Agon Anthony Savoy and Francis Lawrence of the Dance Theatre of Harlem. (Photo by Christopher Duggan)

Virginia Johnson has had an enviable ballet career, starting at age 3. This hometown girl, who grew up in Brookland, was a founding member of the Dance Theatre of Harlem, where she danced many illustrious roles, from romantic classics such as “Giselle” to the mercurial works of George Balanchine. For much of her 28-year career with the company, Johnson raised the bar for generations of ballet dancers.

But the trip to the professional barre was not easy: She once was told by a beloved teacher that she was a wonderful ballerina but would not make it simply because there were no black ballerinas. That stunning statement did not derail her dreams, and Johnson found her way to the stage. She left Washington to take a scholarship at New York University, where she majored in dance. While in New York, she studied ballet with New York City Ballet dancer Arthur Mitchell, who founded Dance Theatre of Harlem in 1969 to show that African Americans could perform classical ballet as well as white dancers. At the company’s debut in 1971, Johnson was front and center.

Next week, Johnson, 63, returns to her home town as artistic director of the resuscitated Dance Theatre of Harlem, which is performing at Sidney Harman Hall.

We spoke to Johnson recently by phone from her office in Harlem about her early years as a ballet student, the work her company is bringing to Washington and why Dance Theatre of Harlem remains an integral part of the ballet world.

Tell me how you began dancing.

Virginia Johnson: I grew up in Northeast, over by Catholic University, in Brookland. It was a great place to grow up. We had a big ’ol backyard, and all the kids in the neighborhood played together.

My first ballet teacher was Therrell Smith, and she’s actually celebrating her 65th anniversary as a teacher in Washington in November. She’s an amazing woman who believes in the power of this art form and she loves it so much. She’s still teaching at 95. She’s a dynamo and generous of spirit.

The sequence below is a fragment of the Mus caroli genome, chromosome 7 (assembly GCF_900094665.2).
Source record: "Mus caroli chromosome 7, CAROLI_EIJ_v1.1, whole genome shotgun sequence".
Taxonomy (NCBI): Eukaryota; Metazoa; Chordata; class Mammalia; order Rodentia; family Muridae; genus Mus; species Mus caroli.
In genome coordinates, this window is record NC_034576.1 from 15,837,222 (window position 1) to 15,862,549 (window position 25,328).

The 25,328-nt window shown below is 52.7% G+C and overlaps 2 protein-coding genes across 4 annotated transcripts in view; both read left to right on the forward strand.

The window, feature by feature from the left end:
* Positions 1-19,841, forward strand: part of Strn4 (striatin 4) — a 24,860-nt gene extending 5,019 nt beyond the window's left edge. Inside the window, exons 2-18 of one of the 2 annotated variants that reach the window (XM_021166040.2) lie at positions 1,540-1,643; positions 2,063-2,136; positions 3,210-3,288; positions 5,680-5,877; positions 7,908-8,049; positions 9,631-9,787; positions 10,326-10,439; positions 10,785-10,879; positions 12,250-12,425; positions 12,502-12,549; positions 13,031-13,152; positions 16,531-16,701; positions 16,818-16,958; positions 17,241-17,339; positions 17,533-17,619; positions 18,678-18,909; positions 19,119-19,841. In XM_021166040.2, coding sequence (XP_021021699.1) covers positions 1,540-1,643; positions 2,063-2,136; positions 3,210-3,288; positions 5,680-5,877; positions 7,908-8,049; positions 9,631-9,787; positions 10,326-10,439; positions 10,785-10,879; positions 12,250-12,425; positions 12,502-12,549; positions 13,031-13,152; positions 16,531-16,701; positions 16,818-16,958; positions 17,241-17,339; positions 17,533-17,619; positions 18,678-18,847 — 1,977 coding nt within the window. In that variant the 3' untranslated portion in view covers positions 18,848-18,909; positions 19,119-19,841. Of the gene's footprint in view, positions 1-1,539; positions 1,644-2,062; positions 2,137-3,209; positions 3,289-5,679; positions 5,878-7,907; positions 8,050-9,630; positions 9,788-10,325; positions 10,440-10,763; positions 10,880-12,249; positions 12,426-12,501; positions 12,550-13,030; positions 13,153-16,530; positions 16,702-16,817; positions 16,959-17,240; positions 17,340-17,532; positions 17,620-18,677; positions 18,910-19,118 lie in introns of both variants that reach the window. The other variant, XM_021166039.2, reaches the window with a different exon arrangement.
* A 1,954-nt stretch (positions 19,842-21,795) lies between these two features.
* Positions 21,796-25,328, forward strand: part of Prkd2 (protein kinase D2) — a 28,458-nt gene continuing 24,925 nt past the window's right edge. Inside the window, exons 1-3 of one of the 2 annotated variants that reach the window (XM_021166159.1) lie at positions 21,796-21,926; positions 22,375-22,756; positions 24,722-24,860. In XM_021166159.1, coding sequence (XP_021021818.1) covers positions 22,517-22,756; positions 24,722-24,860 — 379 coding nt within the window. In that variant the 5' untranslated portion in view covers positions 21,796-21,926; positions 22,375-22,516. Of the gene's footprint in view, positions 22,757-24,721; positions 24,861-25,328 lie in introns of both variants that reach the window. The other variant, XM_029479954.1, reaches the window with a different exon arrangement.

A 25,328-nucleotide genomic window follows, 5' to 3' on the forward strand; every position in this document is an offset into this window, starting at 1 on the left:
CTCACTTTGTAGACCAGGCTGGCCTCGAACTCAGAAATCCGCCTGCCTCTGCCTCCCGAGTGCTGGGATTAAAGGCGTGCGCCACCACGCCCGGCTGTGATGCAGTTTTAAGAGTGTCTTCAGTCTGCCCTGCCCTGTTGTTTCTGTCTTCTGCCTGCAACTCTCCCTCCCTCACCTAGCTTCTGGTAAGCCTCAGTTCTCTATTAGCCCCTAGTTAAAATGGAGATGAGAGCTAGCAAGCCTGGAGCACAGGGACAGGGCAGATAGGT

Washington was a very segregated city in those days. When I was 13, I heard about a scholarship being offered by the Washington School of Ballet on WGMS [then the classical radio station]. I auditioned and [school founder and director] Mary Day gave me a scholarship. I was a student there until I was 18.

Were you the only African American at the school in the 1960s?

I think I was the only one. Although Mary Day brought in Louis Johnson to choreograph for the Washington Ballet. So she had her eye on African Americans. It was just a difficult time. It was a very segregated time.

[Washington] was a majority black city. So my formative time as a young person was segregated because it was majority black. I grew up in this very wonderful environment where everybody was the same. We didn’t really cross over very much. Moving over to the ballet school on Wisconsin Avenue was moving into a another world, but I was so totally besotted with the art form that I didn’t notice anything. I was in the place I was going.

Back then the Washington School of Ballet had an academic academy, which I attended. In March or April the year I was graduating, Mary Day said to me, “Well, you know, you’re probably not going to be a ballerina.” Can you imagine after giving me a scholarship and teaching me, keeping this knowledge from me? She knew it all the time. She said, “You’re a wonderful dancer and you should dance, but you’re probably not going to be a ballerina, because there aren’t any black ballerinas.”

She said it with care. She wanted me to understand that I’d been in an isolated environment there that was not going to be reproduced outside in the professional world. And I really do appreciate that. But for me, it was still ballet I wanted.

What is Dance Theatre of Harlem performing when it comes to Washington?

“Agon” is an iconic Balanchine work. It’s physically complicated, and now because the dancers have grown into such technicians, it’s a new beginning. And “Past-Carry-Forward,” by Tanya Wideman-Davis and Thaddeus Davis, two former company members, is important because it addresses the African American experience. It is a really magnificent work that looks at the Harlem Renaissance and the Great Migration and considers how they manifest in the present day. It’s both historic and contemporary and really very moving.

We always have been about showing the breadth of ballet repertoire to an audience. We know there are people who are die-hard ballet fans, and we know there are people who have never been to a ballet performance. We need to do a mixture of works that show different faces of the art form.

Why do we still need a company like Dance Theatre of Harlem?

Dance Theatre of Harlem is not just about making a place for dancers of color to do ballet. It was what was needed in 1969 when it was founded [by Mitchell, who stepped down in 2004]. It was an opportunity for people like me. The first six or seven dancers who were in that room at the very beginning, all of us had been told “no.” The company was a way of saying, “Look, ballet is a magnificent art form, and it doesn’t belong to one person, one group of people, one culture.”

That is what Dance Theatre of Harlem is still about. It’s not specifically about making a place for dancers of color to perform. . . . It’s a way of saying across the board to people that ballet is not a closed world. Ballet is an art form that’s been imprisoned by a perception of what it was in the past. We need to look at ballet with new eyes. Dance Theatre of Harlem is a way to do that.

Traiger is a freelance writer.


Thursday through Oct. 19 at Sidney Harman Hall, 610 F St. NW. 202-785-9727.